"It is an incorrect understanding of the approval which has been given to Ikea. It's a single brand approval. So they can sell those items which they can brand," Economic Affairs Secretary Arvind Mayaram said.
Earlier this week, the Foreign Investment Promotion Board (FIPB) had reportedly halved the product range that Ikea listed out at 30 items. This reportedly excluded items including textiles, office supplies and food, among others.
Swedish furniture major Ikea, which plans to invest Rs 10,500 crore to set up stores in the country, has already received the approval from the Department of Industrial Policy and Promotion (DIPP).
"Whatever they can brand, they have been permitted to," Mayaram said, adding "I think, their core activities have all been permitted."
Meanwhile, Mayaram sought to underplay the bribery allegations against the US retail giant Wal-Mart's domestic joint venture, saying the issue has been blown out of proportion and that the law will take its own course.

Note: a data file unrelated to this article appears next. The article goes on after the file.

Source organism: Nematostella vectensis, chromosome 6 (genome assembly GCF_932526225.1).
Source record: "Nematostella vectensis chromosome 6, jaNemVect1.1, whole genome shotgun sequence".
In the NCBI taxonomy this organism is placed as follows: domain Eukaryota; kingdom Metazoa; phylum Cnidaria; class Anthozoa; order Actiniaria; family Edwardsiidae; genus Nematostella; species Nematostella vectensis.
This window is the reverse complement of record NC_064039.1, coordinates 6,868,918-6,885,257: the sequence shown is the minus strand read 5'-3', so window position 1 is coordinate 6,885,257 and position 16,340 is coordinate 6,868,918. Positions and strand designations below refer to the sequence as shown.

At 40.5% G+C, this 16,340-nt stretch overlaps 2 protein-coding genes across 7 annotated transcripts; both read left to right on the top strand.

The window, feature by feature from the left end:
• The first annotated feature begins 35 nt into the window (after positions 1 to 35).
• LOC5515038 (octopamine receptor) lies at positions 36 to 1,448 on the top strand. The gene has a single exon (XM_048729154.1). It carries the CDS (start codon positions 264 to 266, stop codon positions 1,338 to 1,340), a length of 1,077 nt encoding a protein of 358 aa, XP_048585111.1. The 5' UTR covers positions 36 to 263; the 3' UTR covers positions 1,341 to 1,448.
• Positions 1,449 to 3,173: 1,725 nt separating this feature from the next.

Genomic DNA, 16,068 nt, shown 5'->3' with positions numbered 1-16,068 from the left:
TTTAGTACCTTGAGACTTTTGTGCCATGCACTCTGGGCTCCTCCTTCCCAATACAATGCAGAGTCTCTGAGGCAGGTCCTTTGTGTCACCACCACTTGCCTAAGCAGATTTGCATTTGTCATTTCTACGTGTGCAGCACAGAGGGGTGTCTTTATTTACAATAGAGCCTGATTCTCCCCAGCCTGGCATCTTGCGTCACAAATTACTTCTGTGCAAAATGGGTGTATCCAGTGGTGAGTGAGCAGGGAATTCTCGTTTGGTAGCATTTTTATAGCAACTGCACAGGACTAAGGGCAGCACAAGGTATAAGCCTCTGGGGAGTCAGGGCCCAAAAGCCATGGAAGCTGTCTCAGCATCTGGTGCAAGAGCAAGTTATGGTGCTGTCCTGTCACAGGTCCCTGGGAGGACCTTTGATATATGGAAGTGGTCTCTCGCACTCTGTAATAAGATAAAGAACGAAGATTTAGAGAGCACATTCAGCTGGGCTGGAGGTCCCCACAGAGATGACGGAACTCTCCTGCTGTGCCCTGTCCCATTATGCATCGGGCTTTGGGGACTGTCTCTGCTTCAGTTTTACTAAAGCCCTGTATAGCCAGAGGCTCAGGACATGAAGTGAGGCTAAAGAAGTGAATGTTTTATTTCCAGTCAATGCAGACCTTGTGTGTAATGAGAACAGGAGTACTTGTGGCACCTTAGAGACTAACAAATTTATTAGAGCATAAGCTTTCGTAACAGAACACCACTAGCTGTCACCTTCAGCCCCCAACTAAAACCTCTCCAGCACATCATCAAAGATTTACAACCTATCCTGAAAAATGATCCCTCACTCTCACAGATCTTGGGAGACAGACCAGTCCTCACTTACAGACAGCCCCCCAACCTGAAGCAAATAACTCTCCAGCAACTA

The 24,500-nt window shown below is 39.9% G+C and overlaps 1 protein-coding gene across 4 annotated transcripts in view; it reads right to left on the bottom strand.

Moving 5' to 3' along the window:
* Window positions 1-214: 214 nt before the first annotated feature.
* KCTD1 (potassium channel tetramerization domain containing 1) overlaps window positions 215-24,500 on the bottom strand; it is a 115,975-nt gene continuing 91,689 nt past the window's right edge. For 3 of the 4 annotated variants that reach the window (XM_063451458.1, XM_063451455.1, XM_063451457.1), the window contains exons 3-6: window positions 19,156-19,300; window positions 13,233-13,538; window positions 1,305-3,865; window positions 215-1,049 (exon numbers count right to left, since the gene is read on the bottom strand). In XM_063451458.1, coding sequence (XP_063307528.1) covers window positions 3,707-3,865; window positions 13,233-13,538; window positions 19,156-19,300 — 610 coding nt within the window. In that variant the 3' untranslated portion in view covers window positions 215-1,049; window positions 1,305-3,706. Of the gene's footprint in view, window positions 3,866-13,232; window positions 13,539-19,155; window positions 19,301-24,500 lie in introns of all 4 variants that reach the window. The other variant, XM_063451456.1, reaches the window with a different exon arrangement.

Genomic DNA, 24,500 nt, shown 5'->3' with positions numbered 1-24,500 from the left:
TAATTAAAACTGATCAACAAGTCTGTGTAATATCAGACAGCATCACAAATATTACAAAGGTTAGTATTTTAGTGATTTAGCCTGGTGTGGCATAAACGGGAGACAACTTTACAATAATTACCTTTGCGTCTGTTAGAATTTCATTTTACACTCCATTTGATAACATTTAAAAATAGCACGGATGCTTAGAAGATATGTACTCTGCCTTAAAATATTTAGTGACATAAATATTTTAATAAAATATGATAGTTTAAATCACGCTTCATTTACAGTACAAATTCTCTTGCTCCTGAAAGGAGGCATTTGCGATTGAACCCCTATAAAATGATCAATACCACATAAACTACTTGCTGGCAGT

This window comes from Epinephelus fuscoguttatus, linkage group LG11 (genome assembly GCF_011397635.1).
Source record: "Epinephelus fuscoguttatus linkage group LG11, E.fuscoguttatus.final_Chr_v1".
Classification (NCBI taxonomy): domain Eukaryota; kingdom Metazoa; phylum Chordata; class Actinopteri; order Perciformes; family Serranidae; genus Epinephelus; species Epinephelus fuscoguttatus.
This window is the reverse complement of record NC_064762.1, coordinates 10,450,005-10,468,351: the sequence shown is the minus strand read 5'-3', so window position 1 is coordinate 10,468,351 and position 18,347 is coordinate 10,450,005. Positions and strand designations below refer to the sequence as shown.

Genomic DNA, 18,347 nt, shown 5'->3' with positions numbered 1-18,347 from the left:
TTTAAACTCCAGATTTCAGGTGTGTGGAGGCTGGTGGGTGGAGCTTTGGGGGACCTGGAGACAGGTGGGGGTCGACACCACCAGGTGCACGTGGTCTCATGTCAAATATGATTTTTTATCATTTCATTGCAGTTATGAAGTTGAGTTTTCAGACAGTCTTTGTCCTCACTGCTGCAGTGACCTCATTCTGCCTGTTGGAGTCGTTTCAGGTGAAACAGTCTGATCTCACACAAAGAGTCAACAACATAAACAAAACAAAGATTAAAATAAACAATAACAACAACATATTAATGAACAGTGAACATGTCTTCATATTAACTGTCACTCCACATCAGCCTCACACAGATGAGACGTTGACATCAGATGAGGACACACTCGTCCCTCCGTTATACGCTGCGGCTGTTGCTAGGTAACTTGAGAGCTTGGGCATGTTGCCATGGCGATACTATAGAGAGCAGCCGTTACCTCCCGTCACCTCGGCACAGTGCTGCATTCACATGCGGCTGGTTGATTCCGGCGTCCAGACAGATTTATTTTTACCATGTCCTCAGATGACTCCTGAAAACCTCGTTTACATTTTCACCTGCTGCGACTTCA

"The law takes its own course, and if someone violates the law, a suitable action will accordingly be taken," he said, when asked whether there is a need to take some precautionary steps in the aftermath of the allegations against the world's largest retailer.
Stating that it was not such a big issue, he further said, "the law is in place to deal with such issues." Wal-Mart Stores Inc has a 50:50 joint venture with the Bharti Group for wholesale business, and runs the operatons under the label of Best Price Modern Wholesale.
Last week Wal-Mart had said it was investigating allegations of violation of Foreign Corrupt Practices Act (FCPA) of the US, that bars bribing officials of foreign governments, in India and other countries including China and Brazil.
The JV company is understood to have suspended five of its officials including company CFO Pankaj Madan, as part of an ongoing global investigation.